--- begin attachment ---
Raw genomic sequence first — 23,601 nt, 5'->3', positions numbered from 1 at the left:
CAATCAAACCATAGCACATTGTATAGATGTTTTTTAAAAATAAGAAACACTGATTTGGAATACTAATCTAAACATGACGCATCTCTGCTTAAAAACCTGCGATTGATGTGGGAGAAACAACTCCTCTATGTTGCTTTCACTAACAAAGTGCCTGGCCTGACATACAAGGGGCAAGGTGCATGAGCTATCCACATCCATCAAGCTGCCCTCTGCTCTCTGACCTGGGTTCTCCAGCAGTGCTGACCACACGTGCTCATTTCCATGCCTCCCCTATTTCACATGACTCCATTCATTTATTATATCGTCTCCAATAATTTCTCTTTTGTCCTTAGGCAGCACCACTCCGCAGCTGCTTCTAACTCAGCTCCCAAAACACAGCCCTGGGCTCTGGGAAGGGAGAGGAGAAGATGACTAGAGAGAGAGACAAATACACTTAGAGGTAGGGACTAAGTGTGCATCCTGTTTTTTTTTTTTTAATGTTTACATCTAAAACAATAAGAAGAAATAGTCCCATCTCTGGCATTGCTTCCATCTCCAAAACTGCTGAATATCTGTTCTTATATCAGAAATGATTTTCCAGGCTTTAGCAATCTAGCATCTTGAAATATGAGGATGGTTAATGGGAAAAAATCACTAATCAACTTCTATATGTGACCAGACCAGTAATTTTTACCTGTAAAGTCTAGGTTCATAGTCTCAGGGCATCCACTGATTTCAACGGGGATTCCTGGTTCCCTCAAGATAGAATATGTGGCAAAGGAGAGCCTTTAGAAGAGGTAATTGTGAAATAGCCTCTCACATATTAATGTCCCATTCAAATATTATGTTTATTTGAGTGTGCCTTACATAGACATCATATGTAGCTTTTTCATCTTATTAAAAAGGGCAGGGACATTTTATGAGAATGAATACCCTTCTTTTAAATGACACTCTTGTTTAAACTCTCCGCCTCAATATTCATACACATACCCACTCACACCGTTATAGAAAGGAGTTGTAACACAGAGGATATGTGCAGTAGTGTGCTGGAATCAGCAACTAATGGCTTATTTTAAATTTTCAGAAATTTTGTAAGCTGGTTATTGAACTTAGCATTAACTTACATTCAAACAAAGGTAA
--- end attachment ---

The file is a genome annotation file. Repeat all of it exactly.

Raw genomic sequence first — 23,601 nt, 5'->3', positions numbered from 1 at the left:
CAATCAAACCATAGCACATTGTATAGATGTTTTTTAAAAATAAGAAACACTGATTTGGAATACTAATCTAAACATGACGCATCTCTGCTTAAAAACCTGCGATTGATGTGGGAGAAACAACTCCTCTATGTTGCTTTCACTAACAAAGTGCCTGGCCTGACATACAAGGGGCAAGGTGCATGAGCTATCCACATCCATCAAGCTGCCCTCTGCTCTCTGACCTGGGTTCTCCAGCAGTGCTGACCACACGTGCTCATTTCCATGCCTCCCCTATTTCACATGACTCCATTCATTTATTATATCGTCTCCAATAATTTCTCTTTTGTCCTTAGGCAGCACCACTCCGCAGCTGCTTCTAACTCAGCTCCCAAAACACAGCCCTGGGCTCTGGGAAGGGAGAGGAGAAGATGACTAGAGAGAGAGACAAATACACTTAGAGGTAGGGACTAAGTGTGCATCCTGTTTTTTTTTTTTTAATGTTTACATCTAAAACAATAAGAAGAAATAGTCCCATCTCTGGCATTGCTTCCATCTCCAAAACTGCTGAATATCTGTTCTTATATCAGAAATGATTTTCCAGGCTTTAGCAATCTAGCATCTTGAAATATGAGGATGGTTAATGGGAAAAAATCACTAATCAACTTCTATATGTGACCAGACCAGTAATTTTTACCTGTAAAGTCTAGGTTCATAGTCTCAGGGCATCCACTGATTTCAACGGGGATTCCTGGTTCCCTCAAGATAGAATATGTGGCAAAGGAGAGCCTTTAGAAGAGGTAATTGTGAAATAGCCTCTCACATATTAATGTCCCATTCAAATATTATGTTTATTTGAGTGTGCCTTACATAGACATCATATGTAGCTTTTTCATCTTATTAAAAAGGGCAGGGACATTTTATGAGAATGAATACCCTTCTTTTAAATGACACTCTTGTTTAAACTCTCCGCCTCAATATTCATACACATACCCACTCACACCGTTATAGAAAGGAGTTGTAACACAGAGGATATGTGCAGTAGTGTGCTGGAATCAGCAACTAATGGCTTATTTTAAATTTTCAGAAATTTTGTAAGCTGGTTATTGAACTTAGCATTAACTTACATTCAAACAAAGGTAA